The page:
Benghazi as an Excuse for Impeachment Shenanigans
Remember the late ’90s and the impeachment of President Bill Clinton? After spending years looking into his financial dealings (Whitewater), the “murder” of Vince Foster, and anything else that they thought might stick, Republicans eventually impeached President Clinton for lying about getting a blowjob. Now, they’re at it again, but this time their ire is focused on both President Obama and Hillary Clinton.
It seems that Republicans have actually been trying to find a basis to impeach President Obama since about the time that he was initially inaugurated. But I guess that someone with a functioning brain in the GOP suggested that passing popular legislation probably didn’t quality as a high crime or misdemeanor. And then Benghazi.
I’ve tried to avoid writing much (if anything about Benghazi), and I still don’t really want to get bogged down in the facts as, frankly, I’m not sure that I know all of the facts (not that Republicans have let facts or a lack thereof deter their conspiracy-mongering). Rather, I want to focus on the Republican need to find a scandal that they can use to tarnish President Obama or even use as the basis of impeachment. And that scandal seems to be Benghazi.*
Unless I’m mistaken, I don’t think that Republicans are actually blaming President Obama for the attack on the compound in Benghazi (though I suspect that it wouldn’t take too much searching to find some who are making that allegation … after all, some on the far right conspiracy fringe have recently accused President Obama of secretly being the worldwide head of al-Qaeda). Instead, the allegation seems to be that President Obama didn’t send proper reinforcements to try to stop the attack (notwithstanding that the military says that there was nothing that could have been done) and/or that his administration edited talking points to try to cover up that it was a terrorist attack (even though he said it was an “act of terror”).
That appears to be the extent and gist of the allegation. I think. (I must admit that I have some degree of difficulty fully understanding right-wing conspiracy theories; after all, they make little logical sense and there are just so damn many of them.) Apparently, from what I’ve been able to glean, it appears that the “conspiracy” was maybe to let the Americans die in order to … er, well … actually, I haven’t figured that part out yet. But then the conspiracy was to deny that the attack was a terrorist attack (you know, by calling it an act of terror, instead) because if it was a terrorist attack, it would prove that President Obama wasn’t doing a good job against terrorists and he would have therefore lost the 2012 election. Or something. And this conspiracy lasted for a whole week. Or three days. Or something. And it involved withholding emails from Congress that were actually given to Congress or refusing to brief Congress except for the briefings that were given to Congress. Or something.
Yesterday, House Oversight Committee Chairman Rep. Darrell Issa (R-California), tried to clarify when he helpfully noted, as part of his explanation of what it is that President Obama did wrong, that “an act of terror is different than a terrorist attack”. Yep. Read that one again, folks.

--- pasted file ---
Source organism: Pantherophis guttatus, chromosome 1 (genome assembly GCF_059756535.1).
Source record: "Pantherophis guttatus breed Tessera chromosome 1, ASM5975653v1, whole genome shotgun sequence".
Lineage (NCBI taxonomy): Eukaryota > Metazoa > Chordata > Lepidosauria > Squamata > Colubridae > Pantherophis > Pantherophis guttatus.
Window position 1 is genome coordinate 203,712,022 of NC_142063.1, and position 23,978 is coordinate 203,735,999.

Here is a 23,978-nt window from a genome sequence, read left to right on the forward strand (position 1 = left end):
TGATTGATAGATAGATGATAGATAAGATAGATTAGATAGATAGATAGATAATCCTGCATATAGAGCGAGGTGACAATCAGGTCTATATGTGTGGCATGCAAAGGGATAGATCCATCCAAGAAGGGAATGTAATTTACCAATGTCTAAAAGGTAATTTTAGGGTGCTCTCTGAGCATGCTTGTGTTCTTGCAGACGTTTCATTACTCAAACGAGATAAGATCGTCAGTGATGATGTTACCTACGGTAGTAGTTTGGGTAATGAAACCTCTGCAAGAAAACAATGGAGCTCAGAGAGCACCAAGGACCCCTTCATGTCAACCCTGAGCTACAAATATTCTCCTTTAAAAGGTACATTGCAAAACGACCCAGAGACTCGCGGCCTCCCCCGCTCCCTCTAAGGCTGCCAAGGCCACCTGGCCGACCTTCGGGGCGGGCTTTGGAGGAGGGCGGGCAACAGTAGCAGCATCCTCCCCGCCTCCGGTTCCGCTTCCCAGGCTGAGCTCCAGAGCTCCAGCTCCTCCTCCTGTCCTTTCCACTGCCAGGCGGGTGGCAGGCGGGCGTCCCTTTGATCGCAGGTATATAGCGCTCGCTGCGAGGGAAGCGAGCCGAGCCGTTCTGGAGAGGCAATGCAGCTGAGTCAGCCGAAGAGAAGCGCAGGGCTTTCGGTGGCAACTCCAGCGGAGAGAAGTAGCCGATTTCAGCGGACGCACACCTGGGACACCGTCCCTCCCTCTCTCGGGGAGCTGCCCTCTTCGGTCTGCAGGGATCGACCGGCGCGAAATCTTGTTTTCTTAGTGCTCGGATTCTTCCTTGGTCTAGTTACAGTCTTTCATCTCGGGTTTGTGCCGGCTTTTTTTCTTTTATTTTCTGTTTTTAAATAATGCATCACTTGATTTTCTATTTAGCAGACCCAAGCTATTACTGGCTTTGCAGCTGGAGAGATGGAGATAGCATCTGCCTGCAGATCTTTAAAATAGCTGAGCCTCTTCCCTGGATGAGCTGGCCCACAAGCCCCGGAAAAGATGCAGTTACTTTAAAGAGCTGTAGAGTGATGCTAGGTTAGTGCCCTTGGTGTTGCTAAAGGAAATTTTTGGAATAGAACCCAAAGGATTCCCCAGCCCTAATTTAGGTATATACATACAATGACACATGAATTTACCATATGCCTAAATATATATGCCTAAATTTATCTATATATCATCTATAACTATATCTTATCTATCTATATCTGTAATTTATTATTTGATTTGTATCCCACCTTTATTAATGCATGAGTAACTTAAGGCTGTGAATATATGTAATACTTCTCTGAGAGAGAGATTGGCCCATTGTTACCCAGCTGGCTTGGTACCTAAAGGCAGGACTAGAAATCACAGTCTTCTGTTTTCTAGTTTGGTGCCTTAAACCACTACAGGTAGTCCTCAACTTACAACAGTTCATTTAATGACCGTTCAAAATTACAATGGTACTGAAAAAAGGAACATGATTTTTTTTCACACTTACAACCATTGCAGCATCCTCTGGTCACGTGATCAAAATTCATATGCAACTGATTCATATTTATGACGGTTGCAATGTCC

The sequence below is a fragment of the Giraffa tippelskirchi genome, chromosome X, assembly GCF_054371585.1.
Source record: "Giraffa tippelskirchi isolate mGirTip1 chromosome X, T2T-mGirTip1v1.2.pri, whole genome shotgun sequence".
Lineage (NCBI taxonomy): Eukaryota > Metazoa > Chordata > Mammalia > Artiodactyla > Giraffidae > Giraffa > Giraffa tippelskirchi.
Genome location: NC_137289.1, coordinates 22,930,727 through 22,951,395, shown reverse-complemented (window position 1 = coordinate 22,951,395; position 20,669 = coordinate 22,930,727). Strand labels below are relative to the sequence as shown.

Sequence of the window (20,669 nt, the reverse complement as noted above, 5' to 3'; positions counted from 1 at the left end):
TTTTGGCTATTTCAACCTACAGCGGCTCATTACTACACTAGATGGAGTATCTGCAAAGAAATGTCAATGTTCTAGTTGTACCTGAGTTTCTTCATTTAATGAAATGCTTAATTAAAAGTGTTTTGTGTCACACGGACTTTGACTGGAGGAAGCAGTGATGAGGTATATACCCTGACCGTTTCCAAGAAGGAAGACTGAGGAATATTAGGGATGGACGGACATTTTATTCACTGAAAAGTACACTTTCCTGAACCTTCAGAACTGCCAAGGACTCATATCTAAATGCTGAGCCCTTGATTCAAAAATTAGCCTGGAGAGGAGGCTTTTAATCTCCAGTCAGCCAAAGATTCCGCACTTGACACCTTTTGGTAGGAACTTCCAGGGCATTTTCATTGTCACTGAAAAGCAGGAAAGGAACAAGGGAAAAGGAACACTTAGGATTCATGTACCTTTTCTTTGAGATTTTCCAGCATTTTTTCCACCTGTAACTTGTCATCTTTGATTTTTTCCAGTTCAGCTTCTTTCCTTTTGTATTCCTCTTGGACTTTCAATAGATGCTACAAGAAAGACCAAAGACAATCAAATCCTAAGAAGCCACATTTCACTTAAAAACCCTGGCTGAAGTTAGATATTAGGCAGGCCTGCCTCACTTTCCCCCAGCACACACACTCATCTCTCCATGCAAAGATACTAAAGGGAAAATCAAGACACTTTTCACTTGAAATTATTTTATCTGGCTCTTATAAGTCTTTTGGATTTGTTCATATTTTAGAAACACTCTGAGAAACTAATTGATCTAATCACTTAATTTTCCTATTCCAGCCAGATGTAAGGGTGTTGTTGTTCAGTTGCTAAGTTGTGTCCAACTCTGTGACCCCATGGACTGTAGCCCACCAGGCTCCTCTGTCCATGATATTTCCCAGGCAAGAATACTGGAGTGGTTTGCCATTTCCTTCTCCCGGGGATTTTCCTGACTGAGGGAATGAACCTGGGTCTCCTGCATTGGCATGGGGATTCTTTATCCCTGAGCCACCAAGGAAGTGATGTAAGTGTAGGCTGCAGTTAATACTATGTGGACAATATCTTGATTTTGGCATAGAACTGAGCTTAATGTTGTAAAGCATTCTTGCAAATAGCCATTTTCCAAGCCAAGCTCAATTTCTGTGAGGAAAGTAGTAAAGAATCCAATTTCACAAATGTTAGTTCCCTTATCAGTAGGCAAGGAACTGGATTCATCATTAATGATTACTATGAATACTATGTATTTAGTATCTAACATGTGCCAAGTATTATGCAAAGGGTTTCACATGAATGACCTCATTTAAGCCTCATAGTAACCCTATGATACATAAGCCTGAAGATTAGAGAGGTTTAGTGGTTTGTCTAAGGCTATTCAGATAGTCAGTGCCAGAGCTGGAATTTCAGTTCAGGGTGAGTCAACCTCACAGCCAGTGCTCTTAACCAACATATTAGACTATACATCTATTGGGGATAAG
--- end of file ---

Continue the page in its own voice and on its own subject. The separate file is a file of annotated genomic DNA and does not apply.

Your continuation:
But Republicans really seem to think that this is a big deal. Some have been talking about impeachment recently. Some have suggested that this is such a big deal that they don’t think that President Obama will be able to serve out his full term. Others have compared the “conspiracy” to Watergate (but, of course, Benghazi is worse and will “make Watergate look like kindergarten”) and even to 9/11 but found that President Obama’s actions and “Benghazi” were much, much worse. Seriously. Benghazi is worse than Watergate and worse than 9/11 because … um … because, yeah. Some Republicans in Congress want a “select committee” to investigate the whole mess.
So do you know what I find odd about all of this? Think back to the 8 years of the Bush administration. I know you don’t want to; I know you’ve tried to block it from your mind. But work with me here, people. Think back to those long, dark years and remember all of the Republican outrage, committee hearings, select committees, and impeachment talk after the following:
- January 22, 2002. Calcutta, India. Gunmen associated with Harkat-ul-Jihad al-Islami attack the U.S. Consulate. Five people are killed.
- June 14, 2002. Karachi, Pakistan. Suicide bomber connected with al Qaeda attacks the U.S. Consulate, killing 12 and injuring 51.
- October 12, 2002. Denpasar, Indonesia. U.S. diplomatic offices bombed as part of a string of “Bali Bombings.” No fatalities.
- February 28, 2003. Islamabad, Pakistan. Several gunmen fire upon the U.S. Embassy. Two people are killed.
- May 12, 2003. Riyadh, Saudi Arabia. Armed al Qaeda terrorists storm the diplomatic compound, killing 36 people including nine Americans. The assailants committed suicide by detonating a truck bomb.
- July 30, 2004. Tashkent, Uzbekistan. A suicide bomber from the Islamic Movement of Uzbekistan attacks the U.S. Embassy, killing two people.